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More than half a million patients visit the emergency department for severe sepsis each year
About 750,000 individuals in the United States each year develop severe sepsis, a blood infection that can lead to organ failure and even death (in 30 percent of cases). More than two-thirds (over 571,000) of this group end up in the emergency department (ED), according to a new study. More than half of these patients arrive at the ED by ambulance, and they spend an average of nearly 5 hours in the ED (compared with 3.4 hours for other ED visits). These findings underscore the community-acquired rather than hospital-acquired nature of severe sepsis, notes Henry E. Wang, M.D., M.S., of the University of Pittsburgh School of Medicine. Dr. Wang and fellow researchers analyzed ED data from the 2001-2004 National Hospital Ambulatory Care Survey.
The researchers defined patients with severe sepsis as those with fever, hypothermia, hypotension (systolic blood pressure of 90 mm Hg or less), respiratory failure or intubation, and other factors. About 40 percent of the patients had both fever and hypotension. High-volume EDs (more than 60,000 visits per year) cared for disproportionately larger numbers of patients with suspected severe sepsis than low-volume (20,000 or fewer visits per year) EDs.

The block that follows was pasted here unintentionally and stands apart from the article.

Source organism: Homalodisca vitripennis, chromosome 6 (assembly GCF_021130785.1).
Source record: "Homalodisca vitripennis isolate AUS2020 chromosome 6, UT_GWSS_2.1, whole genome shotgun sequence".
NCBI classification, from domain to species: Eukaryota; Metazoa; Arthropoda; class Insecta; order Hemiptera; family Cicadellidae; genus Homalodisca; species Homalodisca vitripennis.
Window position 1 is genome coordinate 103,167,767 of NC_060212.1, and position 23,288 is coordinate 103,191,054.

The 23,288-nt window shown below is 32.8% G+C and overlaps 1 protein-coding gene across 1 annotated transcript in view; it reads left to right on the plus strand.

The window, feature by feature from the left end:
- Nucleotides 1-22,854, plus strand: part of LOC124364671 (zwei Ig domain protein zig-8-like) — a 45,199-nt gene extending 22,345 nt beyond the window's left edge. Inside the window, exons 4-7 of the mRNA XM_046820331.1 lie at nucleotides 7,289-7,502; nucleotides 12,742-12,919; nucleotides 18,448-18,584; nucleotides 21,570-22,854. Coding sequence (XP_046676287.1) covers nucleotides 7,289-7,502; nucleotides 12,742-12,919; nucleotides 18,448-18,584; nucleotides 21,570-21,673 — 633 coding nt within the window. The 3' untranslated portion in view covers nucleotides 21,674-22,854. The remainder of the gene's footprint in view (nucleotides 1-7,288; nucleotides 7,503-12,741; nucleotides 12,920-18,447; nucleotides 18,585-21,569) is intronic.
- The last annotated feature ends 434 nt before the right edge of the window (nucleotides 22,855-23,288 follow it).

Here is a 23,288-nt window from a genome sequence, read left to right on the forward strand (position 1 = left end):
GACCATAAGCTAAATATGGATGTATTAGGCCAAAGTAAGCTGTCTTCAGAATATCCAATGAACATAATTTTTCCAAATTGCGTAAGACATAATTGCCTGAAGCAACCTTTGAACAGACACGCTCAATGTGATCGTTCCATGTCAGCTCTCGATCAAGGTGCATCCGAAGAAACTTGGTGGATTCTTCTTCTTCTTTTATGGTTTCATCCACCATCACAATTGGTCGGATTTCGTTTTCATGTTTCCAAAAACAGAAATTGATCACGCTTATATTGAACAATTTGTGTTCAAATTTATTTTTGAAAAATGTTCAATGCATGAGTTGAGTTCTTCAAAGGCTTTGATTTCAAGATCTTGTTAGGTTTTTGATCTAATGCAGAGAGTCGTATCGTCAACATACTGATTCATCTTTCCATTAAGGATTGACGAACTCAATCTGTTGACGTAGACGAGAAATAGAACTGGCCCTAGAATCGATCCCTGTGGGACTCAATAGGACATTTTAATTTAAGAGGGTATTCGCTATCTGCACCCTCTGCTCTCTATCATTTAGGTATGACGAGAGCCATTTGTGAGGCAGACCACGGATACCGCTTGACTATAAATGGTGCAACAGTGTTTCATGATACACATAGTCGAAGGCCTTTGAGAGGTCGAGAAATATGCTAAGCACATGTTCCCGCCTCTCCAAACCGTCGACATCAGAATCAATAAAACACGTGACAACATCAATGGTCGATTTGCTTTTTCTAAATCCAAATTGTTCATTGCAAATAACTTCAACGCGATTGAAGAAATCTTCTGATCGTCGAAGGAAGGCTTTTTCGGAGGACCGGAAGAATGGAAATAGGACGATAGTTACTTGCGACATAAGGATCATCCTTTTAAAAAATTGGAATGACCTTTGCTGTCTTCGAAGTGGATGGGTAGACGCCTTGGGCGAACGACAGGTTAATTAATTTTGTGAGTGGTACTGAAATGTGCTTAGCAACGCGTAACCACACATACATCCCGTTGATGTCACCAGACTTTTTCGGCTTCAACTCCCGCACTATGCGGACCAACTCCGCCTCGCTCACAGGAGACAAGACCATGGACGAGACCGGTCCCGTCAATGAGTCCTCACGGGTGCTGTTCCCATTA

While most of these patients arrived at the ED during daylight hours, 26 percent arrived during "off hours" (8 pm to 6 am). More than half of these patients were elderly; 17 percent resided at nursing homes, and most were white. These national data should help inform design and implementation strategies for severe sepsis treatment.
The study was supported in part by the Agency for Healthcare Research and Quality (HS13628).
See "National estimates of severe sepsis in United States emergency departments," by Dr. Wang, Nathan I. Shapiro, M.D., M.P.H., Derek C. Angus, M.D., M.P.H., and Donald M. Yealy, M.D., in the August 2007 Critical Care Medicine 35(8), pp. 1928-1936.
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